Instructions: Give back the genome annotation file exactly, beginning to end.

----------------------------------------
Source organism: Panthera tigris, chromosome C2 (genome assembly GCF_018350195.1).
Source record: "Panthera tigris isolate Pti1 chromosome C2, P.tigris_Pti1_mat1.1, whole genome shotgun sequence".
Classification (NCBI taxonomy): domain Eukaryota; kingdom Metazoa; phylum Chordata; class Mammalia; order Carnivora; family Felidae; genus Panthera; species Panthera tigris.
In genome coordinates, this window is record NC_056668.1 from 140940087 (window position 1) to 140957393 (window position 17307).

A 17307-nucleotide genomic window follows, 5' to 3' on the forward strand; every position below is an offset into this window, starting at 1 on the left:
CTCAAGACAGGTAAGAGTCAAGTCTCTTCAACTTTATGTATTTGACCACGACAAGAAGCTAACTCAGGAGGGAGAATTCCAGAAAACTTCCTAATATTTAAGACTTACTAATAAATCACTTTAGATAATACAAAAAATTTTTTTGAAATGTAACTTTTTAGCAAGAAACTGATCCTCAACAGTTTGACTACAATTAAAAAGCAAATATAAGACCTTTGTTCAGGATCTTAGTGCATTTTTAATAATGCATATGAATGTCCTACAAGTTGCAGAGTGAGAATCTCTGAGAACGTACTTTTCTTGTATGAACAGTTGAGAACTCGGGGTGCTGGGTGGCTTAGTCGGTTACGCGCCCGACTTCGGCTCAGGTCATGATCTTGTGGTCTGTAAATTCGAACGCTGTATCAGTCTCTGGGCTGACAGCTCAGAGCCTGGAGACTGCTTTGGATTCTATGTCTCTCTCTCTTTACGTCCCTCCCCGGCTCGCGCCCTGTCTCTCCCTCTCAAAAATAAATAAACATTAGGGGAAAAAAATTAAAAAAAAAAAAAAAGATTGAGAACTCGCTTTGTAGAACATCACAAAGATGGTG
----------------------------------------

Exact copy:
Source organism: Panthera tigris, chromosome C2 (genome assembly GCF_018350195.1).
Source record: "Panthera tigris isolate Pti1 chromosome C2, P.tigris_Pti1_mat1.1, whole genome shotgun sequence".
Classification (NCBI taxonomy): domain Eukaryota; kingdom Metazoa; phylum Chordata; class Mammalia; order Carnivora; family Felidae; genus Panthera; species Panthera tigris.
In genome coordinates, this window is record NC_056668.1 from 140940087 (window position 1) to 140957393 (window position 17307).

A 17307-nucleotide genomic window follows, 5' to 3' on the forward strand; every position below is an offset into this window, starting at 1 on the left:
CTCAAGACAGGTAAGAGTCAAGTCTCTTCAACTTTATGTATTTGACCACGACAAGAAGCTAACTCAGGAGGGAGAATTCCAGAAAACTTCCTAATATTTAAGACTTACTAATAAATCACTTTAGATAATACAAAAAATTTTTTTGAAATGTAACTTTTTAGCAAGAAACTGATCCTCAACAGTTTGACTACAATTAAAAAGCAAATATAAGACCTTTGTTCAGGATCTTAGTGCATTTTTAATAATGCATATGAATGTCCTACAAGTTGCAGAGTGAGAATCTCTGAGAACGTACTTTTCTTGTATGAACAGTTGAGAACTCGGGGTGCTGGGTGGCTTAGTCGGTTACGCGCCCGACTTCGGCTCAGGTCATGATCTTGTGGTCTGTAAATTCGAACGCTGTATCAGTCTCTGGGCTGACAGCTCAGAGCCTGGAGACTGCTTTGGATTCTATGTCTCTCTCTCTTTACGTCCCTCCCCGGCTCGCGCCCTGTCTCTCCCTCTCAAAAATAAATAAACATTAGGGGAAAAAAATTAAAAAAAAAAAAAAAGATTGAGAACTCGCTTTGTAGAACATCACAAAGATGGTG